Factors Facilitating Dental Practitioners in the Provision of Infant and Toddler Dental Homes in Alberta: An Interpretive Description

  • Author / Creator
    Van Malsen, Jacqueline R.
  • Early childhood caries is recognized as a preventable disease which has considerable systemic health and economic consequences. It has been described as the most common chronic childhood disease. Initiating oral health care early in the life course for infants and toddlers is an important recognized mechanism to mitigate risk for developing early childhood caries. The Canadian Dental Association issued a position statement in 2005 recommending that children have their first dental assessment no later than age one; however, uptake of this practice standard within the dental community has been limited. Continuity of care, which is also essential, can be facilitated by establishing a dental home. The dental home is a model of care where comprehensive care is continuously available and is delivered in a family-centered way. Understanding facilitating factors utilized by dental practitioners who have successfully integrated infant and toddler oral health into their practice is an important underpinning to develop strategies to improve uptake of infant-toddler dental homes. The purpose of this study was to explore factors that influence dental practitioners’ provision of infant-toddler dental homes and to develop recommendations to improve uptake within Alberta, Canada based on perspectives of dentists and dental hygienists who currently provide oral health care to the infant-toddler cohort. This study relied on an interpretive descriptive methodology and an ecological theoretical framework. Practitioners across Alberta were eligible for participation if they held an active practice license and if they routinely provided a dental home for children under 18 months of age. Individual interviews were conducted with 13 dental practitioners including pediatric dentists, general dentists, and dental hygienists who met these criteria. Data was collected and analyzed concurrently using the constant comparative method. Thematic analysis led to four interconnected themes which influence practitioners in provision of infant-toddler oral health care including: 1) Practitioner; 2) Practice; 3) Profession; and 4) Population. Study findings include practitioner comfort in treating infants and toddlers, having education and training in infant and toddler oral health care, adequate remuneration and insurance coverage for preventive oral health procedures, and increased interprofessional awareness of the infant-toddler dental home. Study findings were interpreted in the context of current literature to develop recommendations to advance uptake of infant-toddler dental homes in Alberta. While it is recognized that improved uptake will be evolutionary and involve a continuum of implementation processes, the following recommendations are put forward as initial steps based on the belief that they will promote the desired outcomes: review and amendment of accreditation requirements through the Commission of Dental Accreditation of Canada to include infants and toddlers in dental and dental hygiene curriculum; inclusion of clinical experience in provision of infant-toddler oral health in undergraduate dental and dental hygiene education to develop students’ comfort and competence in providing treatment for this cohort; removal of age restrictions for preventive fluoride therapies through publicly-funded dental programs; expansion of provincial dental and dental hygiene practitioner directories through the Alberta Dental Association and College and the College of Registered Dental Hygienists of Alberta to identify practitioners who are providers of infant-toddler dental homes; and concurrently funding research to expand the body of knowledge related to infant-toddler oral health. These strategies offer a model to advance uptake of infant-toddler dental homes and improve the oral health of children in Alberta.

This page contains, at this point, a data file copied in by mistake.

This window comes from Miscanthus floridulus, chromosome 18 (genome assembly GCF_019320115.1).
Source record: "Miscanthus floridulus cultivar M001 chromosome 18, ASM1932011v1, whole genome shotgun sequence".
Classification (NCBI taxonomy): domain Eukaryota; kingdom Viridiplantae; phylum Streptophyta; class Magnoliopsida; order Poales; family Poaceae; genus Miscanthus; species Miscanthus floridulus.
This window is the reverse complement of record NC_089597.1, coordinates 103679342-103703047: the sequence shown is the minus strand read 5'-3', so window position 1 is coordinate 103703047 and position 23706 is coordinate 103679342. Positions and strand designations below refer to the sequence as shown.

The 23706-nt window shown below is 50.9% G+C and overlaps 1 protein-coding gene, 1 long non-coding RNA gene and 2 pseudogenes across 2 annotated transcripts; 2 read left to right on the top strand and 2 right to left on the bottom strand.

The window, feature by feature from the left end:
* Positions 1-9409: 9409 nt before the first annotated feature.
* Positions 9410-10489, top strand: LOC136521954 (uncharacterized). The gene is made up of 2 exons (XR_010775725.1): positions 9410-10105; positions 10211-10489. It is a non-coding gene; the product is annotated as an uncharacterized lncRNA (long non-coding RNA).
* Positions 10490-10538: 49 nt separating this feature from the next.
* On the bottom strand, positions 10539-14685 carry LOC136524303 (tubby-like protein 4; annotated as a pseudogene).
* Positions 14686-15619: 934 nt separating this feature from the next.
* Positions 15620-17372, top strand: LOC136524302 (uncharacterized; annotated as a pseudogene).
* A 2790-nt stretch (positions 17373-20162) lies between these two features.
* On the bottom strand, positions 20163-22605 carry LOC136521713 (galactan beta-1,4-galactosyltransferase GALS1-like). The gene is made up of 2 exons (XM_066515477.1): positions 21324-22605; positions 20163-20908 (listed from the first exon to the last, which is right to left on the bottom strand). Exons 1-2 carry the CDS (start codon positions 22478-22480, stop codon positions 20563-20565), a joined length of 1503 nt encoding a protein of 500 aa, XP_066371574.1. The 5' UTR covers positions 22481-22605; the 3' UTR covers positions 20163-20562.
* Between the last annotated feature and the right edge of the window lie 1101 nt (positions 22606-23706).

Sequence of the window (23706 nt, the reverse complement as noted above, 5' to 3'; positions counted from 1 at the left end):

• Subjects / Keywords
  • Graduation date
    Spring 2018
  • Type of Item
  • Degree
    Master of Science
  • DOI
  • License
    This thesis is made available by the University of Alberta Libraries with permission of the copyright owner solely for non-commercial purposes. This thesis, or any portion thereof, may not otherwise be copied or reproduced without the written consent of the copyright owner, except to the extent permitted by Canadian copyright law.